Regional Galleries in Crisis

John McDonald decries the trend in New South Wales regional art galleries, where some local councils have tried to reduce costs by cutting back on professional staff, a crisis that is amounting to “a humiliating return to amateurism”.

Ten years ago, Leigh Summers, the enterprising director of the Coffs Harbour Regional Gallery, had the bright idea of starting an art prize. She decided on still-life as a theme, and found a generous sponsor in Dr Mal Eutick, the head of a pharmaceuticals company. The Prize was called EMSLA – the Eutick Memorial Still Life Award – in honour of Mal’s parents.

Rather than rest on her laurels, Summers found other sponsors as well, notably Todd Blewitt, a successful local car dealer. She decided that EMSLA should be the catalyst for a mini arts festival, and set about bringing leading musicians, artists and writers to Coffs. Elena Kats-Chernin, arguably Australia’s foremost living composer, came up year after year, giving performances of small piano pieces she would write in response to paintings in the show. Simon Tedeschi, Les Murray, Vincent Fantauzzo, and many other notables all took part in the EMSLA celebrations. It was a popular event, and created huge goodwill for the gallery.

Summers dared to dream that one day the Council would build a bigger and better gallery, where she could hold even more ambitious shows. It never happened. Instead, in 2015, the Coffs Harbour Council decided, in the interests of greater efficiencies, to put the gallery and other institutions under the jurisdiction of a cultural services manager. Their hard-working director was effectively sacked, being given the option of staying on as curator at a much reduced salary. The Council dispensed with other professional gallery staff, effectively replacing them with librarians. There was very little option but to walk away.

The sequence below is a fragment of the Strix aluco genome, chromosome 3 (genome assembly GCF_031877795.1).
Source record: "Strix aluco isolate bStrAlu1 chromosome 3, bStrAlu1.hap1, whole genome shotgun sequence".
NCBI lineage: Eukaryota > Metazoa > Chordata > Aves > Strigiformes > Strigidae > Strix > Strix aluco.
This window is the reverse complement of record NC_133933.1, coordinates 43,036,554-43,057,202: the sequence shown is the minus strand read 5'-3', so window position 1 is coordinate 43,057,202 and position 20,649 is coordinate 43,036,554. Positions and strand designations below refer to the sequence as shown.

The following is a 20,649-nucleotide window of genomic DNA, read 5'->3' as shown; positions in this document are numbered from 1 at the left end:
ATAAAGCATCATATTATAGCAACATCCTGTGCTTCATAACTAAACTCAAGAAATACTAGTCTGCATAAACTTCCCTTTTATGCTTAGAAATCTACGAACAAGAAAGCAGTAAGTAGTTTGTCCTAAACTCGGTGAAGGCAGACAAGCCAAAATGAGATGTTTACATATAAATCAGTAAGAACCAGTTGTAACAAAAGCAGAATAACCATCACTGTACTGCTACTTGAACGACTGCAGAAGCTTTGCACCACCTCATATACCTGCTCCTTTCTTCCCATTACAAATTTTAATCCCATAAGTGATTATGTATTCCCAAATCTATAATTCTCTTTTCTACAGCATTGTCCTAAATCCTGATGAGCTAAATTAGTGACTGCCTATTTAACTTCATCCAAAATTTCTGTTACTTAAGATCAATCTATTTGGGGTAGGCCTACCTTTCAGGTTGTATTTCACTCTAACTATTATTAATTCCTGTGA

Within the year the new team had decided to do away with EMSLA, and rebrand it as the National Still Life Award. Mal Eutick was informed that the show had been canned, and invited to become a sponsor of the new award. He declined the honour and has decided to take EMSLA elsewhere. Summers was informed that the new award would dispense with her music festival and other popular initiatives.

I’ll spare you further details, but the entire affair can only be described as a masterpiece of ingratitude and insensitivity. A unique and successful regional event has been erased in favour of a pretentious, hypothetical replacement. Long-term sponsors and supporters have been alienated. An elaborate proposal for the new exhibition, due to kick off in late 2018, includes a long list of “benefits” for potential sponsors that would be considered courtesies in anyone else’s language.

Perhaps the most depressing part of this tale is that it is only one part of a much more alarming picture of decline in the regional galleries of New South Wales. I once held up Grafton as a shining example of council support for a regional gallery, in contrast to the indifference of Coffs Harbour. But earlier this year the Grafton Council decided to slash the local gallery’s budget by 50 per cent – a move that would have dire consequences for gallery programs and exhibitions. The cuts are still being contested and debated.

Over the past couple of years I’ve received letters and emails about Grafton, Coffs Harbour, Broken Hill and Newcastle, and other local galleries are being cut back or, in cases such as Cessnock, wound up.